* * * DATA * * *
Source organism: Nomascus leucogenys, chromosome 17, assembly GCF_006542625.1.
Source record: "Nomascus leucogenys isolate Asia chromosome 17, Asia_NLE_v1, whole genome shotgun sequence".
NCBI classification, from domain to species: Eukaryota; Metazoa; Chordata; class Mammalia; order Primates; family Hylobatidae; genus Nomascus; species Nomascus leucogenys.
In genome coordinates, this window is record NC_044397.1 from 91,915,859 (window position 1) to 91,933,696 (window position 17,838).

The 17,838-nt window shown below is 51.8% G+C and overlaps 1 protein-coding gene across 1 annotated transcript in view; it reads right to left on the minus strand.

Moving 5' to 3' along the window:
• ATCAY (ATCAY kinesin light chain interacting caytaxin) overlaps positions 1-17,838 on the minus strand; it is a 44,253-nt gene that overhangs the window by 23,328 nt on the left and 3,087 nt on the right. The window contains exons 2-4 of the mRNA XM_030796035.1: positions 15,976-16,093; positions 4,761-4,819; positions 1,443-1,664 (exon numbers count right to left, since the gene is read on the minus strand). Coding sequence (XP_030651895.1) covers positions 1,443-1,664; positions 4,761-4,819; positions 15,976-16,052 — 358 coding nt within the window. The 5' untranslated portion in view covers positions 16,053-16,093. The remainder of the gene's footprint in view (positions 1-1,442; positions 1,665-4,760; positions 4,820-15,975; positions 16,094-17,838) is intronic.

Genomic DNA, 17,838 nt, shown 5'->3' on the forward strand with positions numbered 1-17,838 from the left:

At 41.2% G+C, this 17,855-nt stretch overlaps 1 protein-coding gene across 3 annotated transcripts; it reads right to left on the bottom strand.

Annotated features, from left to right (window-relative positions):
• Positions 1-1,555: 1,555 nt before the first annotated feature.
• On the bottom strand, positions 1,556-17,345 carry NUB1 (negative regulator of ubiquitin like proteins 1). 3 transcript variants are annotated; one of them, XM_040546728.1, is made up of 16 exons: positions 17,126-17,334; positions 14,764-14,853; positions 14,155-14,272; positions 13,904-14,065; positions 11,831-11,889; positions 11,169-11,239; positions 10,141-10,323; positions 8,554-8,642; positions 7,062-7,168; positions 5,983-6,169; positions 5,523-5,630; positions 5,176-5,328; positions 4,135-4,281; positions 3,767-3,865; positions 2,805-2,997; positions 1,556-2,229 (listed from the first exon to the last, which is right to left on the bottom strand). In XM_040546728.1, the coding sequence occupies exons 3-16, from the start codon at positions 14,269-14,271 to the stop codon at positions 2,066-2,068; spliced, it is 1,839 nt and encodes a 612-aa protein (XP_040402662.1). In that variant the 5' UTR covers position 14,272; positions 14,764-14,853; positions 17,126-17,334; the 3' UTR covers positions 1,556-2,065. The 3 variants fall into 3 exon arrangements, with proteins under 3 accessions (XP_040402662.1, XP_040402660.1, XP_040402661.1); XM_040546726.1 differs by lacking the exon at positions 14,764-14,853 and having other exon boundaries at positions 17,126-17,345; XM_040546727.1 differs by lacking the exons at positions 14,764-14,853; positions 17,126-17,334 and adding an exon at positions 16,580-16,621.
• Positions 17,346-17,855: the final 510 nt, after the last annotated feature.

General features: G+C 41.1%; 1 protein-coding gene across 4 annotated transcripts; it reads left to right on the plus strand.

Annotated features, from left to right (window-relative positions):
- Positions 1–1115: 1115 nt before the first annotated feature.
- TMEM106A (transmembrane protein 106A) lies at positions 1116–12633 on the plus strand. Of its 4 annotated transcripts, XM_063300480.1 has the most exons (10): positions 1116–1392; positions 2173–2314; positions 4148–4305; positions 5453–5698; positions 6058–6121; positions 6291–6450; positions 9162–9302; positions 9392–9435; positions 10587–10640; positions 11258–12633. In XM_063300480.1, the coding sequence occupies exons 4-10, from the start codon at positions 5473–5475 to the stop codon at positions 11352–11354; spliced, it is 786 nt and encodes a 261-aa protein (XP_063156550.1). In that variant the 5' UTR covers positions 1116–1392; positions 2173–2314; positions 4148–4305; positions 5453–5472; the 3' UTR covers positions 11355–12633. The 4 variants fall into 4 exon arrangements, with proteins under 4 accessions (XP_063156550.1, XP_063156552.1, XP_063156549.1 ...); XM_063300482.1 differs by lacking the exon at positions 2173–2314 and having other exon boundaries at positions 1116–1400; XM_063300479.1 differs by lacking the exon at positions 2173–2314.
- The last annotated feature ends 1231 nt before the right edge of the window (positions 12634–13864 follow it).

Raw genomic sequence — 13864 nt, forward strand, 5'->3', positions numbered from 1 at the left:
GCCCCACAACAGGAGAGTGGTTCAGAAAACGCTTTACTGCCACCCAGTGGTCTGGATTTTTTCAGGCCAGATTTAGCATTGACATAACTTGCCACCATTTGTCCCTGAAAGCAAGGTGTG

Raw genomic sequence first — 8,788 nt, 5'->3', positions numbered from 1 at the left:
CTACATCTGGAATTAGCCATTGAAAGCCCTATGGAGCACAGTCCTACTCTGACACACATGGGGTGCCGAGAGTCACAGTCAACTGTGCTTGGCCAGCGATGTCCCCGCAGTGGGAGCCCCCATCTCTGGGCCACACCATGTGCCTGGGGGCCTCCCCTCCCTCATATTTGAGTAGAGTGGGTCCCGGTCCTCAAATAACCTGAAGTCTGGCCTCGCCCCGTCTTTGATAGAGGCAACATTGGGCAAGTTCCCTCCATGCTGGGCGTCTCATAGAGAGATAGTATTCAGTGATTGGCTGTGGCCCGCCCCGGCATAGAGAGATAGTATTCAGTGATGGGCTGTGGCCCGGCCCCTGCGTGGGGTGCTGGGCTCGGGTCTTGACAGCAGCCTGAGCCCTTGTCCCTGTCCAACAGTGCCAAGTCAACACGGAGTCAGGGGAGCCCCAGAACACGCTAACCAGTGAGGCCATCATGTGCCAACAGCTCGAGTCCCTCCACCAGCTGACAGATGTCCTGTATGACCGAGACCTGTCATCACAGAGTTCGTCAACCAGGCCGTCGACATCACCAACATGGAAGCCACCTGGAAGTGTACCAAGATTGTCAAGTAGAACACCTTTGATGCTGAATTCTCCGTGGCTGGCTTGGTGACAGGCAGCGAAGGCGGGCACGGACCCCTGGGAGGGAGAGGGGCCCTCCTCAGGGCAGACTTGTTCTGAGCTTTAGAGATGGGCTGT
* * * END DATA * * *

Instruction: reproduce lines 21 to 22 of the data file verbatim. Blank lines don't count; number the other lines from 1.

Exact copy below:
Raw genomic sequence first — 8,788 nt, 5'->3', positions numbered from 1 at the left:
CTACATCTGGAATTAGCCATTGAAAGCCCTATGGAGCACAGTCCTACTCTGACACACATGGGGTGCCGAGAGTCACAGTCAACTGTGCTTGGCCAGCGATGTCCCCGCAGTGGGAGCCCCCATCTCTGGGCCACACCATGTGCCTGGGGGCCTCCCCTCCCTCATATTTGAGTAGAGTGGGTCCCGGTCCTCAAATAACCTGAAGTCTGGCCTCGCCCCGTCTTTGATAGAGGCAACATTGGGCAAGTTCCCTCCATGCTGGGCGTCTCATAGAGAGATAGTATTCAGTGATTGGCTGTGGCCCGCCCCGGCATAGAGAGATAGTATTCAGTGATGGGCTGTGGCCCGGCCCCTGCGTGGGGTGCTGGGCTCGGGTCTTGACAGCAGCCTGAGCCCTTGTCCCTGTCCAACAGTGCCAAGTCAACACGGAGTCAGGGGAGCCCCAGAACACGCTAACCAGTGAGGCCATCATGTGCCAACAGCTCGAGTCCCTCCACCAGCTGACAGATGTCCTGTATGACCGAGACCTGTCATCACAGAGTTCGTCAACCAGGCCGTCGACATCACCAACATGGAAGCCACCTGGAAGTGTACCAAGATTGTCAAGTAGAACACCTTTGATGCTGAATTCTCCGTGGCTGGCTTGGTGACAGGCAGCGAAGGCGGGCACGGACCCCTGGGAGGGAGAGGGGCCCTCCTCAGGGCAGACTTGTTCTGAGCTTTAGAGATGGGCTGT